X-ray Topography of Natural Tetrahedral Diamonds

A. Yacoot* and M. Moore
Dept. of Physics, Royal Holloway, University of London, Egham, Surrey TW20 0EX
*Now at National Physical Laboratory, Teddington, Middlesex TW11 0LW, UK.

Abstract: The symmetry of diamond is still sometimes questioned. Most people agree that diamond belongs to the space group Fd3¯m and therefore to point group 4m3¯2m. Some however, on account of the existence of a few natural tetrahedral diamonds, have assigned diamond to the point group 4¯3m. We report here on an X-ray topographic investigation, using both conventional and synchrotron sources, of eleven natural tetrahedral diamonds. Two large specimens (from the Alpheus Williams' collection) were studied and found to consist of two portions, unequal in size, that were twinned on a (111) plane. Another diamond (from Professor R. A. Howie's collection) was found to contain two non-parallel {111} twin planes with the diamond filling the space between them, giving the crystal a tetrahedral morphology. Four tetrahedral diamonds (selected by Tolansky) were shown to be either twinned on a (111) plane, or cleavage fragments consisting of one component of a macle or single crystals that had been plastically deformed. Similar results were found for some diamonds from the Argyle Mine. Our findings are consistent with diamond belonging to the holosymmetric class ( 4m3¯2m) rather than to the hemihedral class (4¯3m).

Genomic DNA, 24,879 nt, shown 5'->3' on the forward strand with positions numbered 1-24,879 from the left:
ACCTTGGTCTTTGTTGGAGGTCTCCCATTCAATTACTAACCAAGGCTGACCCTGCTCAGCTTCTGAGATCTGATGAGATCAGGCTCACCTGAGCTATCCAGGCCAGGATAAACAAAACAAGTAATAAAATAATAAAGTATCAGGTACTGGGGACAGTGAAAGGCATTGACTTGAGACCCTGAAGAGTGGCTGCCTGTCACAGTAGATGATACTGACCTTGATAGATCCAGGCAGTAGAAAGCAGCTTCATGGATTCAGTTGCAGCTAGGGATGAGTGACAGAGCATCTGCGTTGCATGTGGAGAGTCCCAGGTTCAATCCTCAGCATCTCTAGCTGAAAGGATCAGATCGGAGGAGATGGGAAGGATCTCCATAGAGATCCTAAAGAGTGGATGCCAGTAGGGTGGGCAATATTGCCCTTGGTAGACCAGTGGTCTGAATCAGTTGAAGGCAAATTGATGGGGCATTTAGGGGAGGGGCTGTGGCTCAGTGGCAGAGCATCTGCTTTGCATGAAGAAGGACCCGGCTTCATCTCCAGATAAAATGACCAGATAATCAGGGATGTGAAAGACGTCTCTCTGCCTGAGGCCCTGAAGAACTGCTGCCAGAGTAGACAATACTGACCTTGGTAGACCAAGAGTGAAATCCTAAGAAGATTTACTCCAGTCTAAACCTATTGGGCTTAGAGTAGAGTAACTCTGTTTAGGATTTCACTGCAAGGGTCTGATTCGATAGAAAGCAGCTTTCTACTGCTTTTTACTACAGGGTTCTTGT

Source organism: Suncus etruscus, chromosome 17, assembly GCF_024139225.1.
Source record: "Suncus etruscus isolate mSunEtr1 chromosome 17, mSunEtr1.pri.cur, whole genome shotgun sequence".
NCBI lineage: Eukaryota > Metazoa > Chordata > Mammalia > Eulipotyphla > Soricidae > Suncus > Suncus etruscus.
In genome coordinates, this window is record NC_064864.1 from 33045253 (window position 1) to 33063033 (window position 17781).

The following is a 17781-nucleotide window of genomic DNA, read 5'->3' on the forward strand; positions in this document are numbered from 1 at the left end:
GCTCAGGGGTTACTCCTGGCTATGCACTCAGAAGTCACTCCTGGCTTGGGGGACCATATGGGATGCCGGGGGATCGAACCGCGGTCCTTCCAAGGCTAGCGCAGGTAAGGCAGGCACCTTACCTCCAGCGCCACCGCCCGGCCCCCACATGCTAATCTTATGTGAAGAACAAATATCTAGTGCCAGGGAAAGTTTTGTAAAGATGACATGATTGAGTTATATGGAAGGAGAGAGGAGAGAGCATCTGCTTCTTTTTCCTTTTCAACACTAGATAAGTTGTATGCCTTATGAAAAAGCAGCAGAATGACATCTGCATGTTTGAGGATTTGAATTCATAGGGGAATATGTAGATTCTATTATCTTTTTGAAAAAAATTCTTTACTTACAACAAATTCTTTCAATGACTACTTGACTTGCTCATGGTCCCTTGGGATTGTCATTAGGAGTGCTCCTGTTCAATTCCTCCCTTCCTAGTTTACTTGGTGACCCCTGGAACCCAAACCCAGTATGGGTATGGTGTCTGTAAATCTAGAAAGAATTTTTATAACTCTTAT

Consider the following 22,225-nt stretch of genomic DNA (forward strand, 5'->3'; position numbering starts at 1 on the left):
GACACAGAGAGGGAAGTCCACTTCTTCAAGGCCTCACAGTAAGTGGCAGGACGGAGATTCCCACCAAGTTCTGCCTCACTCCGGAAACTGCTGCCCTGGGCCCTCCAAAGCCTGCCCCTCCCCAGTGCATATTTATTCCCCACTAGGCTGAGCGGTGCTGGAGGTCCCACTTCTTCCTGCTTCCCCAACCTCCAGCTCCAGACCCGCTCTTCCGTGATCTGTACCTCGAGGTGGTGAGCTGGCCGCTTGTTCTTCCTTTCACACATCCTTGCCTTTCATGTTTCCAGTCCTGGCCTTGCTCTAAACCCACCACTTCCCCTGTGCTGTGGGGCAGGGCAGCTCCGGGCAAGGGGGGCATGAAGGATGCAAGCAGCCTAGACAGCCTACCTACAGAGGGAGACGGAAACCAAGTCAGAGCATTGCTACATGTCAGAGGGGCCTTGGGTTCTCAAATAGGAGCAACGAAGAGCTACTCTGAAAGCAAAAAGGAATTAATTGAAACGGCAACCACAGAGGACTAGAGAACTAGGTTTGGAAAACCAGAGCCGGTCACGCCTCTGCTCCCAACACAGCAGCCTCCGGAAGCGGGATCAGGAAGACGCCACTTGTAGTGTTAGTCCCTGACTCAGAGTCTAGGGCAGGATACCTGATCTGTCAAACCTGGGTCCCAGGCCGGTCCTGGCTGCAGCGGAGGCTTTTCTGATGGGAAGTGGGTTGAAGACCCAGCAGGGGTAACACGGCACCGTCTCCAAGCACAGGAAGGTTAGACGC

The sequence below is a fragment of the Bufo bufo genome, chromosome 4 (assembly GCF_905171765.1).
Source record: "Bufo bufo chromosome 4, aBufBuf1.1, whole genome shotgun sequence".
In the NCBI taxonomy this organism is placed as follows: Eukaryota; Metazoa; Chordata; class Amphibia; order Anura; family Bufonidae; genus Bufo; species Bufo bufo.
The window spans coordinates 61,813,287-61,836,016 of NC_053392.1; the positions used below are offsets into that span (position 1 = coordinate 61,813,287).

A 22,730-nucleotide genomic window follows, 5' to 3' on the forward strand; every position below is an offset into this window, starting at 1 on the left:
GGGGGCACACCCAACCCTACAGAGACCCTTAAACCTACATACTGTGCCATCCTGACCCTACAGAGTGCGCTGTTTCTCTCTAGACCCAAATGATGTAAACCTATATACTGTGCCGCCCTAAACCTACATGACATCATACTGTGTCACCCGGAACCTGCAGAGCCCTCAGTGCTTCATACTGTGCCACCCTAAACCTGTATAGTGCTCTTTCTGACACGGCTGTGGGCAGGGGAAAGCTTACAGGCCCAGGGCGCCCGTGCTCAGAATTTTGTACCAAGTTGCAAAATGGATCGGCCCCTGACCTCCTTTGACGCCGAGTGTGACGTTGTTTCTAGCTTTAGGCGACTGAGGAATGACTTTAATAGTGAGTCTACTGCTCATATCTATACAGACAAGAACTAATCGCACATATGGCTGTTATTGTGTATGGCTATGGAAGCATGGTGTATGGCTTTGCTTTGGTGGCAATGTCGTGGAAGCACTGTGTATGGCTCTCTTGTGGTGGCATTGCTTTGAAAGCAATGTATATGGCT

Keywords: diamond • X-ray topography • synchrotron source

Mineralogical Magazine; June 1993 v. 57; no. 387; p. 223-230; DOI: 10.1180/minmag.1993.057.387.04
© 1993, The Mineralogical Society
Mineralogical Society (www.minersoc.org)